Physical Chemistry Seminar: Professor Baron Peters, UC Santa Barbara (Host: Tom Markland)
"Theoretical and computational advances in solute precipitate nucleation"
Nucleation refers to an activated process by which the first stable embryo is born to initiate a phase transition. I will present three vignettes from our efforts toward prediction, control, and extraction of nucleation rates from data. Part I will provide background on theories and methods for studying nucleation. I will highlight the special challenges posed by solute precipitate nucleation and show how these are being overcome with seeding methods. In practice, nucleation is difficult to understand and/or control because rates are usually dominated by heterogeneous sites with unknown characteristics. Parts II and III present two strategies to promote the more predictable and controllable kinetics of homogeneous nucleation. Part II considers trace additives that modulate nucleation rates in many natural and industrial environments. We combine classical nucleation theory and an adsorption theory to understand how trace additives can accelerate nucleation. The theoretical predictions are tested against simulations of a Potts-lattice gas model with solvent, solute, and surfactant-like species. Part III examines La Mer burst nucleation, where all of the individual nucleation events occur en masse and quasi-simultaneously. A simple model shows that the average resulting nucleus size is largely determined by the solute supply and growth rates, with details of the nucleation kinetics being surprisingly unimportant. However, the shape of the particle size distribution moments after the burst provides a record of the nucleation kinetics. These conclusions remain true for more elaborate models of La Mer burst nucleation, and they provide an exciting route to homogeneous nucleation kinetics from experiments.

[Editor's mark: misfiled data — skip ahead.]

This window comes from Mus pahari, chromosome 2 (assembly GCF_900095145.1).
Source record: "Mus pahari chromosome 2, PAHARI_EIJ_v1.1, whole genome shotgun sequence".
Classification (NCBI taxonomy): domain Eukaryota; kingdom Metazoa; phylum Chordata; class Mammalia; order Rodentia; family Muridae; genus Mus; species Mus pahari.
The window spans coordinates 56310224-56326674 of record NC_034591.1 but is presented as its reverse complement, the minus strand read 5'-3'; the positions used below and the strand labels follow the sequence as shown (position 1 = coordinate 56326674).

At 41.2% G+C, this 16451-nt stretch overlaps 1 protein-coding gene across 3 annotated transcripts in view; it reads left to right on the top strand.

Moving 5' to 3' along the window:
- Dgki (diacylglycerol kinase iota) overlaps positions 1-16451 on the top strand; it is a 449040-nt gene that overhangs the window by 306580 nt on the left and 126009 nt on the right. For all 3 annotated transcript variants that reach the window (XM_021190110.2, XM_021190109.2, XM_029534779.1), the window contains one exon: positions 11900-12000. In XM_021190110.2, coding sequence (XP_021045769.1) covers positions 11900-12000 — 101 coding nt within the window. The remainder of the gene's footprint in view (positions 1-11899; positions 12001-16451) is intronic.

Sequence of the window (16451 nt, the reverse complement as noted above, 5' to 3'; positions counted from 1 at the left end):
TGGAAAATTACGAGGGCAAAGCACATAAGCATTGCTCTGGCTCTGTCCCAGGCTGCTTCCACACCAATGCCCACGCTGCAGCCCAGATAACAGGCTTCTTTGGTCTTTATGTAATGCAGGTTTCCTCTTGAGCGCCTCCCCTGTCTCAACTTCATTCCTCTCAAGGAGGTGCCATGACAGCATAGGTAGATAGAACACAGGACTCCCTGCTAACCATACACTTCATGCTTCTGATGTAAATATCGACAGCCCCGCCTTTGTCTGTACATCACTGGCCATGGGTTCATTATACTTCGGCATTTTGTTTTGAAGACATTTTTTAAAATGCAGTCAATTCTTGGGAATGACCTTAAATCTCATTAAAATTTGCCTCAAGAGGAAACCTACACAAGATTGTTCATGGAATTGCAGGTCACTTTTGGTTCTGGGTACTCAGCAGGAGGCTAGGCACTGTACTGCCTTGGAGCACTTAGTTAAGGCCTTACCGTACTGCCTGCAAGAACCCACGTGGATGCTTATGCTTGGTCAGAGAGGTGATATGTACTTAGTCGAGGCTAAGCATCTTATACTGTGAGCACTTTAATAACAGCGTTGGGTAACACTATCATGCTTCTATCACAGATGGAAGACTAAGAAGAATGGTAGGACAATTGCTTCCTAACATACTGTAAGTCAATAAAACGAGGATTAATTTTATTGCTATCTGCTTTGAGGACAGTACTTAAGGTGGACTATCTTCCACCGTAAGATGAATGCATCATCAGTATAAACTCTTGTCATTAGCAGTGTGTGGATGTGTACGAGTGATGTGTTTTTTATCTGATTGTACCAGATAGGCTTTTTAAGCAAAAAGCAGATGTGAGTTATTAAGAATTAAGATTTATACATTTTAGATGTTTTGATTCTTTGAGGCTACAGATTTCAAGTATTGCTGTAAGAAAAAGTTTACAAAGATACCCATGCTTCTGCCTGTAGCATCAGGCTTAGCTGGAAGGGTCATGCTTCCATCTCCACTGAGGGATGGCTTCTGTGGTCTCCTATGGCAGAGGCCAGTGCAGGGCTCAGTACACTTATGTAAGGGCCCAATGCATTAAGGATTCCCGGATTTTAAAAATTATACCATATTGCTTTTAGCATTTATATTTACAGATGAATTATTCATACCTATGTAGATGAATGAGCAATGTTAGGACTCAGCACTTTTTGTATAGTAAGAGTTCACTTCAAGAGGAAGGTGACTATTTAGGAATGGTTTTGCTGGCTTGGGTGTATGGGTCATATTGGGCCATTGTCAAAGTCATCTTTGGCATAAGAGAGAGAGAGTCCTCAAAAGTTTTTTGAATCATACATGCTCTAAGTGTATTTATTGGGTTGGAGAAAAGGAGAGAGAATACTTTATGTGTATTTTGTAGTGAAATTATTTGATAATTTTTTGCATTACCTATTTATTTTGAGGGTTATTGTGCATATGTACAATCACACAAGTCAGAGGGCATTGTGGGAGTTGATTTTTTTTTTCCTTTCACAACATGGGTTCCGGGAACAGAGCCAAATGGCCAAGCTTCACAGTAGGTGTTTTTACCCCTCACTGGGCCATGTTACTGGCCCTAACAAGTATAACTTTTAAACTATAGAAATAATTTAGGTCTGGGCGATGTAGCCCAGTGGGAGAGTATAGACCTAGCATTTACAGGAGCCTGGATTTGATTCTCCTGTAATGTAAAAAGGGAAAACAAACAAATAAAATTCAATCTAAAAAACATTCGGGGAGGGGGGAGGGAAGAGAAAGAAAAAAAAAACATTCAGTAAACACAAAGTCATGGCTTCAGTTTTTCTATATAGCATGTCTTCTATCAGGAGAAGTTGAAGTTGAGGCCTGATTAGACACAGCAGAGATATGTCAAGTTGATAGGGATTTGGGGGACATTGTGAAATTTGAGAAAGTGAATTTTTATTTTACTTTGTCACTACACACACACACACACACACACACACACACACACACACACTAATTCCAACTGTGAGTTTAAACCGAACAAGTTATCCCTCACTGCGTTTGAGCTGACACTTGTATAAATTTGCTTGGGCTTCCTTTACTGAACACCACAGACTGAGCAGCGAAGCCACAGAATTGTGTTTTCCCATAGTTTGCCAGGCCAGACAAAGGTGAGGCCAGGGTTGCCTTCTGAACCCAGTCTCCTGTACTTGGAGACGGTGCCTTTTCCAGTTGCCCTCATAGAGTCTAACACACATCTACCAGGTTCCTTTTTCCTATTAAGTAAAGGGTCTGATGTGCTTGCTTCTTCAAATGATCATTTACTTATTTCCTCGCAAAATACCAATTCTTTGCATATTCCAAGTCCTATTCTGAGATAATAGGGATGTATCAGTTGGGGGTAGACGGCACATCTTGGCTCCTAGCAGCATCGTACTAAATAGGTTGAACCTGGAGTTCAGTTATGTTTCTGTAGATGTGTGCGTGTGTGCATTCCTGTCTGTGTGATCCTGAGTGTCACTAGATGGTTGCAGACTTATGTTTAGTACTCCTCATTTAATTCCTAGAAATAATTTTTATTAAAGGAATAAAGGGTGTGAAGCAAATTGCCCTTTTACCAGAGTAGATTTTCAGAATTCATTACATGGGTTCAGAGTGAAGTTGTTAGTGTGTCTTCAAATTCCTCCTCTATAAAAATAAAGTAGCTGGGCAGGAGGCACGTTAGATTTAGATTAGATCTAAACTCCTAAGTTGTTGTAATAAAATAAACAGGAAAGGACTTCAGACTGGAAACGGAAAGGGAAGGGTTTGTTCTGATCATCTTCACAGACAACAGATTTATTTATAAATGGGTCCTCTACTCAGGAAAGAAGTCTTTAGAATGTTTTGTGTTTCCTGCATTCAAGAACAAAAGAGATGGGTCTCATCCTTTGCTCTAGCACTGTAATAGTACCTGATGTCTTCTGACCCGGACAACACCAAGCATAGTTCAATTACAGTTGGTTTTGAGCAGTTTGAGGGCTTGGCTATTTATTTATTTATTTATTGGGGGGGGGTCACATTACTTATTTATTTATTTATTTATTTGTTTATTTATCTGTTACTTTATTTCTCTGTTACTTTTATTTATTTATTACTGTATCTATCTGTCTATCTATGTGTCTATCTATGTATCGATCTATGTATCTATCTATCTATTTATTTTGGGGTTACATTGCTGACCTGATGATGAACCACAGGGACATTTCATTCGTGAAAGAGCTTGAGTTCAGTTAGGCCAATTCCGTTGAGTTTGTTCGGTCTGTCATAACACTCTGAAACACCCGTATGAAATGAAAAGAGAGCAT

About the Speaker
Baron Peters (1976 - ) is from Moberly, Missouri. He completed a B.S. in Chemical Engineering and a B.S. in Mathematics at the University of Missouri - Columbia. He studied catalysis and reaction rate theory for a PhD with Alex Bell and Arup Chakraborty at the University of California - Berkeley in 2004. He then worked as a post-doc with Bernhardt Trout at the Massachusetts Institute of Technology, and with Berend Smit at the Centre Europeen de Calcul Atomique et Moleculaire (CECAM). Baron is currently a professor in the Department of Chemical Engineering and in the Department of Chemistry and Biochemistry at the University of California - Santa Barbara. Baron has contributed several leading computational methods and theories for understanding chemical reaction rates, heterogeneous catalysis, and nucleation kinetics. Baron also authored “Reaction Rate Theory and Rare Events”, the first comprehensive textbook on reaction rate theory and rare events methods.